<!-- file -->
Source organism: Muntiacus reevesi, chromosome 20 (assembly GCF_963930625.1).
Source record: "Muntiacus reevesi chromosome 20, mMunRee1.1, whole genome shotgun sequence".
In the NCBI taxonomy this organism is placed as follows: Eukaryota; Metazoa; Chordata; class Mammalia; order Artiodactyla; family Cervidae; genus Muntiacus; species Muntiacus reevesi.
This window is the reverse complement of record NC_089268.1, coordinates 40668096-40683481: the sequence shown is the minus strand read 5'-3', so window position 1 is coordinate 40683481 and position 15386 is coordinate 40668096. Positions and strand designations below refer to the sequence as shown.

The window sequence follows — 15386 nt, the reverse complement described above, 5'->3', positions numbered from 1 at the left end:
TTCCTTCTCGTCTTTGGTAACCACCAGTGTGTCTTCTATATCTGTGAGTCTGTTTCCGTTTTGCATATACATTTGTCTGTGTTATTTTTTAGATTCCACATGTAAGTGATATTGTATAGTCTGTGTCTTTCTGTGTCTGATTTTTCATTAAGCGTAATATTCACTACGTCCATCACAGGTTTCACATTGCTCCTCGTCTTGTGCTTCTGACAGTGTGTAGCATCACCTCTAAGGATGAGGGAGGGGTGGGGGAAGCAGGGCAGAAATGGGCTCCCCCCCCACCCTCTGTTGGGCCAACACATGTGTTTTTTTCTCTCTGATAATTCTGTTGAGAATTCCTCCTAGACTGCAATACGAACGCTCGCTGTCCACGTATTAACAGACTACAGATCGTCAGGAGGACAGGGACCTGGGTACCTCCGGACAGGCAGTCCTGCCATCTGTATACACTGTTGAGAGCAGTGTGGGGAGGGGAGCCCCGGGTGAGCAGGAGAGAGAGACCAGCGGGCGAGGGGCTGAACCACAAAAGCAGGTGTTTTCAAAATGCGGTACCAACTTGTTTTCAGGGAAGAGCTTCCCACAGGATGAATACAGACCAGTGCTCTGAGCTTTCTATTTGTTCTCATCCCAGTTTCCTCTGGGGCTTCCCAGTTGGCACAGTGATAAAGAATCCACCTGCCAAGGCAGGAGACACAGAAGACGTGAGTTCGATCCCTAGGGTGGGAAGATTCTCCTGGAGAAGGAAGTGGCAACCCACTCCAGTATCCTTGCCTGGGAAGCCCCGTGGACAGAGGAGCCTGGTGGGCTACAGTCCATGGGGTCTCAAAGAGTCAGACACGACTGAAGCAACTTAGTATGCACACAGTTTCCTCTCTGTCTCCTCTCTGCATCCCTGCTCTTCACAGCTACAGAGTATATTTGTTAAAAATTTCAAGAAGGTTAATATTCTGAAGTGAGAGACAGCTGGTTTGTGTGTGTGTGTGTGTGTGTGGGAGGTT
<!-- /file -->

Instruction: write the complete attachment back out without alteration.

Source organism: Muntiacus reevesi, chromosome 20 (assembly GCF_963930625.1).
Source record: "Muntiacus reevesi chromosome 20, mMunRee1.1, whole genome shotgun sequence".
In the NCBI taxonomy this organism is placed as follows: Eukaryota; Metazoa; Chordata; class Mammalia; order Artiodactyla; family Cervidae; genus Muntiacus; species Muntiacus reevesi.
This window is the reverse complement of record NC_089268.1, coordinates 40668096-40683481: the sequence shown is the minus strand read 5'-3', so window position 1 is coordinate 40683481 and position 15386 is coordinate 40668096. Positions and strand designations below refer to the sequence as shown.

The window sequence follows — 15386 nt, the reverse complement described above, 5'->3', positions numbered from 1 at the left end:
TTCCTTCTCGTCTTTGGTAACCACCAGTGTGTCTTCTATATCTGTGAGTCTGTTTCCGTTTTGCATATACATTTGTCTGTGTTATTTTTTAGATTCCACATGTAAGTGATATTGTATAGTCTGTGTCTTTCTGTGTCTGATTTTTCATTAAGCGTAATATTCACTACGTCCATCACAGGTTTCACATTGCTCCTCGTCTTGTGCTTCTGACAGTGTGTAGCATCACCTCTAAGGATGAGGGAGGGGTGGGGGAAGCAGGGCAGAAATGGGCTCCCCCCCCACCCTCTGTTGGGCCAACACATGTGTTTTTTTCTCTCTGATAATTCTGTTGAGAATTCCTCCTAGACTGCAATACGAACGCTCGCTGTCCACGTATTAACAGACTACAGATCGTCAGGAGGACAGGGACCTGGGTACCTCCGGACAGGCAGTCCTGCCATCTGTATACACTGTTGAGAGCAGTGTGGGGAGGGGAGCCCCGGGTGAGCAGGAGAGAGAGACCAGCGGGCGAGGGGCTGAACCACAAAAGCAGGTGTTTTCAAAATGCGGTACCAACTTGTTTTCAGGGAAGAGCTTCCCACAGGATGAATACAGACCAGTGCTCTGAGCTTTCTATTTGTTCTCATCCCAGTTTCCTCTGGGGCTTCCCAGTTGGCACAGTGATAAAGAATCCACCTGCCAAGGCAGGAGACACAGAAGACGTGAGTTCGATCCCTAGGGTGGGAAGATTCTCCTGGAGAAGGAAGTGGCAACCCACTCCAGTATCCTTGCCTGGGAAGCCCCGTGGACAGAGGAGCCTGGTGGGCTACAGTCCATGGGGTCTCAAAGAGTCAGACACGACTGAAGCAACTTAGTATGCACACAGTTTCCTCTCTGTCTCCTCTCTGCATCCCTGCTCTTCACAGCTACAGAGTATATTTGTTAAAAATTTCAAGAAGGTTAATATTCTGAAGTGAGAGACAGCTGGTTTGTGTGTGTGTGTGTGTGTGTGGGAGGTT